Fixing the search #2

Previously I said I had to scan the hrefs for my search-mark spans, but I forgot my assets:

content.scan(/\/assets\/.*?"/).each do |s|
  edited_link = s.gsub('<mark class=\'search\'>', '')
  edited_link.gsub!('</mark>', '')
  content.gsub!(s, edited_link)

Sadly, I didn't find a proper way to skip URLs, so I have to scan several times to remove search-mark from them :(


I recently stumbled upon GitUp. It's a pretty nice git GUI, with a ton of features, nifty keyboard shortcuts for almost everything, and minimal interface. The only downsides are that it doesn't display the commits next to the working tree, you have to click on them, and that you can't open pull requests on GitHub, like the GitHub Mac app, or SourceTree do. When / if these get implemented, I might just use GitUp as my git GUI.

GitUp screenshot

Terminal improvements for git

Improvement #1: adding the current branch name after the current path. Add this in your .bash_profile file:

parse_git_branch() {
    git branch 2> /dev/null | sed -e '/^[^*]/d' -e 's/* \(.*\)/ (\1)/'

export CLICOLOR=1
export LSCOLORS=GxFxCxDxBxegedabagaced
export PS1='\[\e[0;32m\]\u\[\e[0m\]:\[\e[0;33m\]\w\[\e[0m\]\[\e[0;35m\]$(parse_git_branch)\[\e[0m\]$ '

And the outcome is user:path (branch_name) $. The user is green, the path is yellow, the branch_name is purple and everything else is white.

Improvement #2: autocompletion for branch names. Again, add this in your .bash_profile file:

if [ -f ~/.git-completion.bash ]; then
  . ~/.git-completion.bash

I find these pretty useful. Actually, I find them indispensable after a prolonged use. Don't forget to tweak the colors to your own preferences.

Fixing the search

First of all, I changed the <search-mark> tag to <span class='search-mark'>. Secondly, I'm properly adding the search-mark to all occurrences of the searched term, instead of only the first (silly me). Lastly, I search the content again to remove the search-mark from inside hrefs:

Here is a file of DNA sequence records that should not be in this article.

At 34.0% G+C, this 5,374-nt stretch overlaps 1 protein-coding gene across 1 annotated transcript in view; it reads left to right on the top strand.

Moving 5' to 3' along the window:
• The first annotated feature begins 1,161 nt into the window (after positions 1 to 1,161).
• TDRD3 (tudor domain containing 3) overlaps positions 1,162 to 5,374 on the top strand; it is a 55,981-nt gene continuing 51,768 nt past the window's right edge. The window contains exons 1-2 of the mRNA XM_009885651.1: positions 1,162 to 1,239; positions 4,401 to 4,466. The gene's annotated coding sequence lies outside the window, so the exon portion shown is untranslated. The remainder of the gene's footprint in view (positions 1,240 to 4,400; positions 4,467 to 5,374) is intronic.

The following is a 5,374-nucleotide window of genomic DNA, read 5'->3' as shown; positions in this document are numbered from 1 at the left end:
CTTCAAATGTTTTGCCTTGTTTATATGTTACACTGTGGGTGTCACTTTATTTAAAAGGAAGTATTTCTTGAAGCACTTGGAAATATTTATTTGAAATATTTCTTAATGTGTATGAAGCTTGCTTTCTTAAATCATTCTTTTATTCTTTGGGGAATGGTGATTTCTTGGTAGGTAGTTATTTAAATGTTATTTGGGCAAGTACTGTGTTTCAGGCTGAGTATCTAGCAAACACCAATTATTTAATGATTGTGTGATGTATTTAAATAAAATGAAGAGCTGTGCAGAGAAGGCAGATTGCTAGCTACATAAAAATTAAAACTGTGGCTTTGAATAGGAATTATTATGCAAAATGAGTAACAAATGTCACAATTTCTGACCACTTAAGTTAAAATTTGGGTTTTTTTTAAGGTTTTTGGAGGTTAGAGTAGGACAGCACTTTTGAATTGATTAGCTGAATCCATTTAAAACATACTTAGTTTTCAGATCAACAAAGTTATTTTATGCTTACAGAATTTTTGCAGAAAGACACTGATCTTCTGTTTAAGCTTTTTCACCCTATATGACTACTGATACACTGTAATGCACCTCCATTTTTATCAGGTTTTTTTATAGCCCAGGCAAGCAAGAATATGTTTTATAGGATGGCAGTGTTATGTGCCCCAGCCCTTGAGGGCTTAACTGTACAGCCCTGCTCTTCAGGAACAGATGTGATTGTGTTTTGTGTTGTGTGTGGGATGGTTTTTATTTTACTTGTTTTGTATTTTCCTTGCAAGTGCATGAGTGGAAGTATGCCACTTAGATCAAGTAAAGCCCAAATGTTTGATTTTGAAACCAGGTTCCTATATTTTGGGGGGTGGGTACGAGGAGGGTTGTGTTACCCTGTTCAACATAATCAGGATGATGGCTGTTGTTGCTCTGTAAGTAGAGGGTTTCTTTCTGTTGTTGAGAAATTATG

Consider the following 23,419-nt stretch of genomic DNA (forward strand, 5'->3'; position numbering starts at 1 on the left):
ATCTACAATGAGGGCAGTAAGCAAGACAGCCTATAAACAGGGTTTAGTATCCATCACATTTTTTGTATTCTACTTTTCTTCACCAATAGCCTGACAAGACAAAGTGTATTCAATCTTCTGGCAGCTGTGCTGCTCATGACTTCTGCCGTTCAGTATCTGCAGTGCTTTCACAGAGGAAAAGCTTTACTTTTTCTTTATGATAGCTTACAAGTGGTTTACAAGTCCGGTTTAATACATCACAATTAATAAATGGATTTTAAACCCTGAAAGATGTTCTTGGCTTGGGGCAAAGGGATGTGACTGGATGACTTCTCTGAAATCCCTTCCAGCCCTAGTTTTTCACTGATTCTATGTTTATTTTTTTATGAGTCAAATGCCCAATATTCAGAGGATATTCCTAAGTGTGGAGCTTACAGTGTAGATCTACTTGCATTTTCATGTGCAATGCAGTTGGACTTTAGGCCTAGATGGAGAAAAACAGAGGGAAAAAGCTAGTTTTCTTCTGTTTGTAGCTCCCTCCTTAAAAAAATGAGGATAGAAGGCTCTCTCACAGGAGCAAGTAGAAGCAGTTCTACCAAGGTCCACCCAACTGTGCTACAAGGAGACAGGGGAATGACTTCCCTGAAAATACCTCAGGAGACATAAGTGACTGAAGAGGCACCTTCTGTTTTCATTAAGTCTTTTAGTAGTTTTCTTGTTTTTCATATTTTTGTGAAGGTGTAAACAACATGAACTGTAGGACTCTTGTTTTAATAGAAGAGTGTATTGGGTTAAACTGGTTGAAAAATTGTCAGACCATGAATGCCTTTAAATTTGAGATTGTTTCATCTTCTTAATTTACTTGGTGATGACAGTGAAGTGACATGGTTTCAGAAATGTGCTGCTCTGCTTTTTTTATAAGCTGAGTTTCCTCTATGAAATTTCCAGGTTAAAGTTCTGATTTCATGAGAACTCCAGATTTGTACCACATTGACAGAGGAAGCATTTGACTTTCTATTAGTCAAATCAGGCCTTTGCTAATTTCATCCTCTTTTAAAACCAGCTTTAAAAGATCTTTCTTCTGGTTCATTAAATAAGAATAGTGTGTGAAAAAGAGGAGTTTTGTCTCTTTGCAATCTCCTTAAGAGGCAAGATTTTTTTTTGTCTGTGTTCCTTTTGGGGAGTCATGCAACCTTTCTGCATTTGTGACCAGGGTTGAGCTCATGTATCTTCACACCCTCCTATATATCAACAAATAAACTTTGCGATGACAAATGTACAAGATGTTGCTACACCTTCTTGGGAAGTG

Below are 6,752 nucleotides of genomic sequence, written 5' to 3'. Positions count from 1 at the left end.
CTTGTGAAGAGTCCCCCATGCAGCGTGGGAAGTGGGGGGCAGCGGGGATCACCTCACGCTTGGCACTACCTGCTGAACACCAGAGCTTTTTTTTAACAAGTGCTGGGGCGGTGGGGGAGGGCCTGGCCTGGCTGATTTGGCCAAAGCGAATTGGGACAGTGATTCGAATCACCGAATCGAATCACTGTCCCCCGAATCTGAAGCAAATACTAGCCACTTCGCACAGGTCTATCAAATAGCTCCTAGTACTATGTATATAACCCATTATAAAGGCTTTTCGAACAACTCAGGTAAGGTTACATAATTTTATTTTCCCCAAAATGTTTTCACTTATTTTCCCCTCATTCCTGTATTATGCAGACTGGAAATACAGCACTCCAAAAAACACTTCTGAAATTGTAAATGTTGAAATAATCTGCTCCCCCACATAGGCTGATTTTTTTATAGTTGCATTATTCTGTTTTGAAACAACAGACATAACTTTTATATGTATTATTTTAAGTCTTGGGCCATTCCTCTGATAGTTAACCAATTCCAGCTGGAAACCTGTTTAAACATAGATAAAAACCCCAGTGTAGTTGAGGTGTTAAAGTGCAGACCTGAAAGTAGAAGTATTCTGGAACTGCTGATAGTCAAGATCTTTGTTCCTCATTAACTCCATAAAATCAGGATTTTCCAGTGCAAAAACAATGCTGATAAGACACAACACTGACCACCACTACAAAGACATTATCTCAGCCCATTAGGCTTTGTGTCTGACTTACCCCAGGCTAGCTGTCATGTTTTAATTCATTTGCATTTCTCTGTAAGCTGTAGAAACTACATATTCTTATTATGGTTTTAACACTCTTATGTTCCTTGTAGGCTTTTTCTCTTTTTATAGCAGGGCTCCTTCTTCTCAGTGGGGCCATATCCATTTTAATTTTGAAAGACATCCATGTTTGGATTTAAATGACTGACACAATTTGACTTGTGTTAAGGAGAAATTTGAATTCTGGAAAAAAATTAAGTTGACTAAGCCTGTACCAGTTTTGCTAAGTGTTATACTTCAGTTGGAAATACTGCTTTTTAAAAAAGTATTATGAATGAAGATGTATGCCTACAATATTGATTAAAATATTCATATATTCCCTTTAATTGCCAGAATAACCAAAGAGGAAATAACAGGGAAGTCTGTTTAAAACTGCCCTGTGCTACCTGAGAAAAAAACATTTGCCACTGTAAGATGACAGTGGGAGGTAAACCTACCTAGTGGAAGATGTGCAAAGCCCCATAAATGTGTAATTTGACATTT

start_index = content.downcase.index(w)
end_index = start_index + w.length
original_occurrence = content[start_index..end_index - 1]
content.gsub!(/#{original_occurrence}/i, '<span class=\'search-mark\'>\0</span>')
content.scan(/href=".*?"/).each do |s|
  edited_link = s.gsub('<span class=\'search-mark\'>', '')
  edited_link.gsub!('</span>', '')
  content.gsub!(s, edited_link)

Print calling function

Sometimes you need to find out what called a method. StackOverflow helped me find an answer:

public func printCallingFunction() {
  let syms = NSThread.callStackSymbols()

  if !syms.isEmpty {
    var sourceString = syms[2] as? String ?? ""
    var separatorSet = NSCharacterSet(charactersInString: " -[]+?.,")
    var array = sourceString.componentsSeparatedByCharactersInSet(separatorSet).filter() {
      $0 != ""

  // Swift appears to be different than Obj-C
  if (array.count < 6) {
    println("--- \(array[3]))");
  else {
    println("--- \(array[3]) - \(array[4])");

There's also this approach, but I don't really like it:

#include <execinfo.h>

void *addr[2];
int nframes = backtrace(addr, sizeof(addr)/sizeof(*addr));
if (nframes > 1) {
  char **syms = backtrace_symbols(addr, nframes);
  NSLog(@"%s: caller: %s", __func__, syms[1]);
} else {
  NSLog(@"%s: *** Failed to generate backtrace.", __func__);